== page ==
The two sides are miles apart on this fundamental issueby Jill Rutter / February 18, 2020 / Leave a comment
Beavertails. Mounties. Maple leaves. This is just some of the Canadiana admired in the UK—alongside Canada’s trade relationship with the European Union. Ministers have repeatedly set out their desire to use Canada as a model for the UK’s future trade arrangements with the EU.
But they failed to read the fine print in the EU’s original negotiating guidelines. This set out the conditions the UK must sign up to as a condition of its desired access to the EU’s market. Brussels wants to maintain a “level playing field” to prevent the UK rowing back on standards, gaining a competitive advantage and undermining the bloc’s ability to maintain its rules. This will become the defining fight of the trade negotiations, and if neither side moves, could mean the transition ends not just with no trade deal, but also no security cooperation—and an awful lot of mutual recrimination.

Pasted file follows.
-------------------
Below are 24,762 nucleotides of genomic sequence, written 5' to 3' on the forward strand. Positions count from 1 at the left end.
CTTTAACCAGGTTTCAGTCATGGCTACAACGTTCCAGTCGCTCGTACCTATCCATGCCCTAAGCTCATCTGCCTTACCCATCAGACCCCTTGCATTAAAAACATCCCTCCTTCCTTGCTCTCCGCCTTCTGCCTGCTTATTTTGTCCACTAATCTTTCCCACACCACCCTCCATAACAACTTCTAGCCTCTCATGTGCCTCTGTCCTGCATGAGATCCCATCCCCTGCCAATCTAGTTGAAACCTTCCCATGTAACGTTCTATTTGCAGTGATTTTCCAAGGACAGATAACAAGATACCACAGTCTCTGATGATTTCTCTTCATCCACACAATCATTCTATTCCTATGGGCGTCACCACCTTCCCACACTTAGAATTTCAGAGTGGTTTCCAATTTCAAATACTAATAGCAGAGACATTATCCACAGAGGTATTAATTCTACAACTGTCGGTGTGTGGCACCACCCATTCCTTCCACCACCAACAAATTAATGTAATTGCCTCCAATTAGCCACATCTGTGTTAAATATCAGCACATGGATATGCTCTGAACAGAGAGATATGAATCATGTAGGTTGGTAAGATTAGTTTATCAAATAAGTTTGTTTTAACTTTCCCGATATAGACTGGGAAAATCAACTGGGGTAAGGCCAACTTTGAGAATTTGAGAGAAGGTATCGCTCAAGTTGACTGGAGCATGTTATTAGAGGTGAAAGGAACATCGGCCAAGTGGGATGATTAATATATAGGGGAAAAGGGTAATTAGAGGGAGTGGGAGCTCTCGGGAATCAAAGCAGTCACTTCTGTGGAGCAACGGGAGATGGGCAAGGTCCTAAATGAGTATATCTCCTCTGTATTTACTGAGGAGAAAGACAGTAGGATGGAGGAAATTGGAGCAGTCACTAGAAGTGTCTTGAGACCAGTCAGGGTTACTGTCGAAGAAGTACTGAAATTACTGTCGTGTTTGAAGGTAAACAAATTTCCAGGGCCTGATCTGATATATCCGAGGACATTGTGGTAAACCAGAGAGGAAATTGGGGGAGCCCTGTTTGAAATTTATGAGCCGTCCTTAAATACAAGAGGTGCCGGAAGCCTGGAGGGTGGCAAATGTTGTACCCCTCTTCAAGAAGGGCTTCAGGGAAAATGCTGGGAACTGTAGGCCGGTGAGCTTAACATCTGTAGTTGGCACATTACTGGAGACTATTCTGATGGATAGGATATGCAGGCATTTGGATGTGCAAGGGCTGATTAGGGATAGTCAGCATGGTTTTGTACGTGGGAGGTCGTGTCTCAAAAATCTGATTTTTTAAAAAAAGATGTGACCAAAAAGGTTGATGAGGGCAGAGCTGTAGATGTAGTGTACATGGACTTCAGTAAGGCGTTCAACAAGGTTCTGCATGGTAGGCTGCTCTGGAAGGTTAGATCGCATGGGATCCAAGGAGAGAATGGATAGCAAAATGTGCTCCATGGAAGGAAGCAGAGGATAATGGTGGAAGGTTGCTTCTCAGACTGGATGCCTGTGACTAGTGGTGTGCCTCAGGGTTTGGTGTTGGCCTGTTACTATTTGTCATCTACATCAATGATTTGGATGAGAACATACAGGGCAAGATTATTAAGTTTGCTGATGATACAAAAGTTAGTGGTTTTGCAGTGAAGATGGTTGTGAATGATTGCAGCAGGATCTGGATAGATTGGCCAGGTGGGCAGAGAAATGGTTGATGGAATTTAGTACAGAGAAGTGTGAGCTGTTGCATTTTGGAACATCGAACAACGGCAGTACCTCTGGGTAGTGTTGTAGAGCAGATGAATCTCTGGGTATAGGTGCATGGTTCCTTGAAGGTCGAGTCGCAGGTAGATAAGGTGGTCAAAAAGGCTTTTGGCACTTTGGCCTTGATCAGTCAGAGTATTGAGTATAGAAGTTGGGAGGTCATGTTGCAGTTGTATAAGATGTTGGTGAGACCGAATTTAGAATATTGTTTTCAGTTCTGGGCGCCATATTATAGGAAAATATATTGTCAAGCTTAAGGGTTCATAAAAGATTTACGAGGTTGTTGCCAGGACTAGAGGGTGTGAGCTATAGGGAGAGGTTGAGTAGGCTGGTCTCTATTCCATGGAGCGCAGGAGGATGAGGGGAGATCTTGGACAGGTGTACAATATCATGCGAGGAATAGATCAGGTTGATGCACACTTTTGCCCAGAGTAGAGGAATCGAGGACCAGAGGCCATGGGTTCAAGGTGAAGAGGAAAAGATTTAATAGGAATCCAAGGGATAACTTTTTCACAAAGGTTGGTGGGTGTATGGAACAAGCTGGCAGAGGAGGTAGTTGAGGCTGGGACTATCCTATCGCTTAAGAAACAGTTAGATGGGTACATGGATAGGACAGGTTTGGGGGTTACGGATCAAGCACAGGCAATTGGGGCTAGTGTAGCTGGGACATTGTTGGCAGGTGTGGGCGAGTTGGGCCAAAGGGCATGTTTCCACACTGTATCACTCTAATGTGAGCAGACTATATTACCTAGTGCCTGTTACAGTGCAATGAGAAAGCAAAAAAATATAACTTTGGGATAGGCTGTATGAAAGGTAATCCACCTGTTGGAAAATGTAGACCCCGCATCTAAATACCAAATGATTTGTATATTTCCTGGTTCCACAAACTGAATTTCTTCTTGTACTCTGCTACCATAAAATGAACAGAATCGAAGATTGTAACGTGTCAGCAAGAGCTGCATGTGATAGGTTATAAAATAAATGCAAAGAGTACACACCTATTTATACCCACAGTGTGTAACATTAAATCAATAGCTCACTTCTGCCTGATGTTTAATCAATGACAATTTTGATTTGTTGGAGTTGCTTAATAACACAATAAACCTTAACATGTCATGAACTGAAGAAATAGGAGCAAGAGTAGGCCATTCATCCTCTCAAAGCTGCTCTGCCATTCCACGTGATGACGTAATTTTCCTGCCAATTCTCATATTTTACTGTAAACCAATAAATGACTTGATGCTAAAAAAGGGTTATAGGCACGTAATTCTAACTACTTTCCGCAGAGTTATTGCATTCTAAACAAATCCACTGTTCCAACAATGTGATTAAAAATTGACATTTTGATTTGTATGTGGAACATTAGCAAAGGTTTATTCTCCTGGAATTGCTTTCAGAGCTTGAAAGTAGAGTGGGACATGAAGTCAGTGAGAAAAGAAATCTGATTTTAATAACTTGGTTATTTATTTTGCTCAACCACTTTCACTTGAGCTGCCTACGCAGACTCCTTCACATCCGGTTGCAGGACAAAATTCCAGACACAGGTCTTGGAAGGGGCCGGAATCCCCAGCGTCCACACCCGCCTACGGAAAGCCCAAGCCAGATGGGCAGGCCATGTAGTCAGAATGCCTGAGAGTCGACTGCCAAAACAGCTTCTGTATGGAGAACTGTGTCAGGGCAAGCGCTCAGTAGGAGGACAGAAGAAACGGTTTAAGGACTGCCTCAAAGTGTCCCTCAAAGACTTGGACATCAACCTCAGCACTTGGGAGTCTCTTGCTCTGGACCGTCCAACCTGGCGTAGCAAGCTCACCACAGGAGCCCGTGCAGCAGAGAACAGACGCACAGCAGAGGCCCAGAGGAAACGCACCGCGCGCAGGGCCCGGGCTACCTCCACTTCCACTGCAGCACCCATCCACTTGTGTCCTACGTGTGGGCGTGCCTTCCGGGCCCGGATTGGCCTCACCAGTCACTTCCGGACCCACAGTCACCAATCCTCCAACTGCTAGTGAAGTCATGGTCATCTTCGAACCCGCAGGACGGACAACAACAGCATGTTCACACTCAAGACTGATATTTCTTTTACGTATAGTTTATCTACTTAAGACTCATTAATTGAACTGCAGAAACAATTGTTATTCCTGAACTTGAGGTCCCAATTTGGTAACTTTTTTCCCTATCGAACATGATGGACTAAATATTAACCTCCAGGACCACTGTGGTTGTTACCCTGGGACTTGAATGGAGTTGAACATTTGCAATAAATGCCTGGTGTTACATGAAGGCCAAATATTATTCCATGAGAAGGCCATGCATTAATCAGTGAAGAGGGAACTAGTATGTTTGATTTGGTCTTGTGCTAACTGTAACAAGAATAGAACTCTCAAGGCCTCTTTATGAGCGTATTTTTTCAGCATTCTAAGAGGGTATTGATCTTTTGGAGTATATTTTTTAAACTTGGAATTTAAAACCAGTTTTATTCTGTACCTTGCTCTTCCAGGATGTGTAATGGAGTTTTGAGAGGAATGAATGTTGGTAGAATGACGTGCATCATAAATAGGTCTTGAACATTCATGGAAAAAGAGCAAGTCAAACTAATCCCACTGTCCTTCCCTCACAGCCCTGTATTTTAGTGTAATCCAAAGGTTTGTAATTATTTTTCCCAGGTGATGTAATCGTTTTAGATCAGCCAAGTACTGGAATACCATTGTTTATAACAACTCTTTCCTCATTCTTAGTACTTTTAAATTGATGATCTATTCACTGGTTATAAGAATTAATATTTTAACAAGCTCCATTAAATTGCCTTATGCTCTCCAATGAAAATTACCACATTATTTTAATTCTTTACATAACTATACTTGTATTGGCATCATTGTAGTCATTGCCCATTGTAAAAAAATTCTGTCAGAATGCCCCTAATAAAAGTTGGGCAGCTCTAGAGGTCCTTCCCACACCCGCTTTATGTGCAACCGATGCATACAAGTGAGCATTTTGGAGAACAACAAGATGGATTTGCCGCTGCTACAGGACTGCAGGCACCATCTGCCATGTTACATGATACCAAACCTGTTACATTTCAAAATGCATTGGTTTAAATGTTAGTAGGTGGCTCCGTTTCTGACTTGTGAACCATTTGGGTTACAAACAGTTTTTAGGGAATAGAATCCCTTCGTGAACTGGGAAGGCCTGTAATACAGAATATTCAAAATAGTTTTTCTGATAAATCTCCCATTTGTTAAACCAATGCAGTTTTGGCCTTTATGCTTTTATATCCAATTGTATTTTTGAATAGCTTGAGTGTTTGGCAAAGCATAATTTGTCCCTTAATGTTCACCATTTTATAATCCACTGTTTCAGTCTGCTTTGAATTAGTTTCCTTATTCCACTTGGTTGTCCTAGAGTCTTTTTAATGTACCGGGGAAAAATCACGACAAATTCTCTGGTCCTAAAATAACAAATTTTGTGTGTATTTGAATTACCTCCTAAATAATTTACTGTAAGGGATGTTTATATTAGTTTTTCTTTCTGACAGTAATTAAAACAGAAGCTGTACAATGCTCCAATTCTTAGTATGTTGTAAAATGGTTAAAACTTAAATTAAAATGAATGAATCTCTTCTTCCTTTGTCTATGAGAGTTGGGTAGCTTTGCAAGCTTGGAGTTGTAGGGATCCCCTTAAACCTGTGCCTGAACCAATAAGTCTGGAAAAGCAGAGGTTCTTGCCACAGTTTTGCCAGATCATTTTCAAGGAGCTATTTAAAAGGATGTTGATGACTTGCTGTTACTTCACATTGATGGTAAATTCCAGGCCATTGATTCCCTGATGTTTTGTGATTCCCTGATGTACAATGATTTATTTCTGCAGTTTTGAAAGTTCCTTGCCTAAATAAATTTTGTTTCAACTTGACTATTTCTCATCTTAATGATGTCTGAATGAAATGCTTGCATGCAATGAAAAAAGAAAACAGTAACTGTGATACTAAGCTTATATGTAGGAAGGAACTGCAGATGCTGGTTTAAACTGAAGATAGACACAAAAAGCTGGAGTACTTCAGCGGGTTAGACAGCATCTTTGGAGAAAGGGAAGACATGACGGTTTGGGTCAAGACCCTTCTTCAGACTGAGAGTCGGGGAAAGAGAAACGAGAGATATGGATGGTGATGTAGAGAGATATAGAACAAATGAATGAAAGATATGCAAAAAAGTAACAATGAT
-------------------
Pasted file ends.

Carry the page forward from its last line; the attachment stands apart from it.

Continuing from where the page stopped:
As EU Chief Negotiator Michel Barnier puts it, zero tariffs and zero quotas, the UK’s principal ask on goods trade, comes with a third zero: “zero dumping”—not necessarily in the normal sense of tipping a load of, say, below cost surplus steel into a market, but in the sense of unfair competition from a UK no longer bound by single market rules. Angela Merkel reminds us on a regular basis that after Brexit, the UK goes from being a member state to a third country competitor, and must not be allowed to undermine the EU from outside.
The EU has repeatedly insisted that while the UK can choose an off-the-shelf model from the “Barnier staircase,” the UK is not Canada. It is too big, too close geographically and too intertwined with the EU economy after 47 years of membership. Memo to Dominic Raab: the Channel is smaller than the Atlantic.
The new draft EU mandate, being battled over in Brussels in the run-up to adoption by member states at the end of the month, sets out the areas of concern. It requires the UK not to move back from the EU’s environment or labour standards in force at the end of the transition. It wants it to maintain transparency and cooperation on tax. And it wants the UK to continue to apply…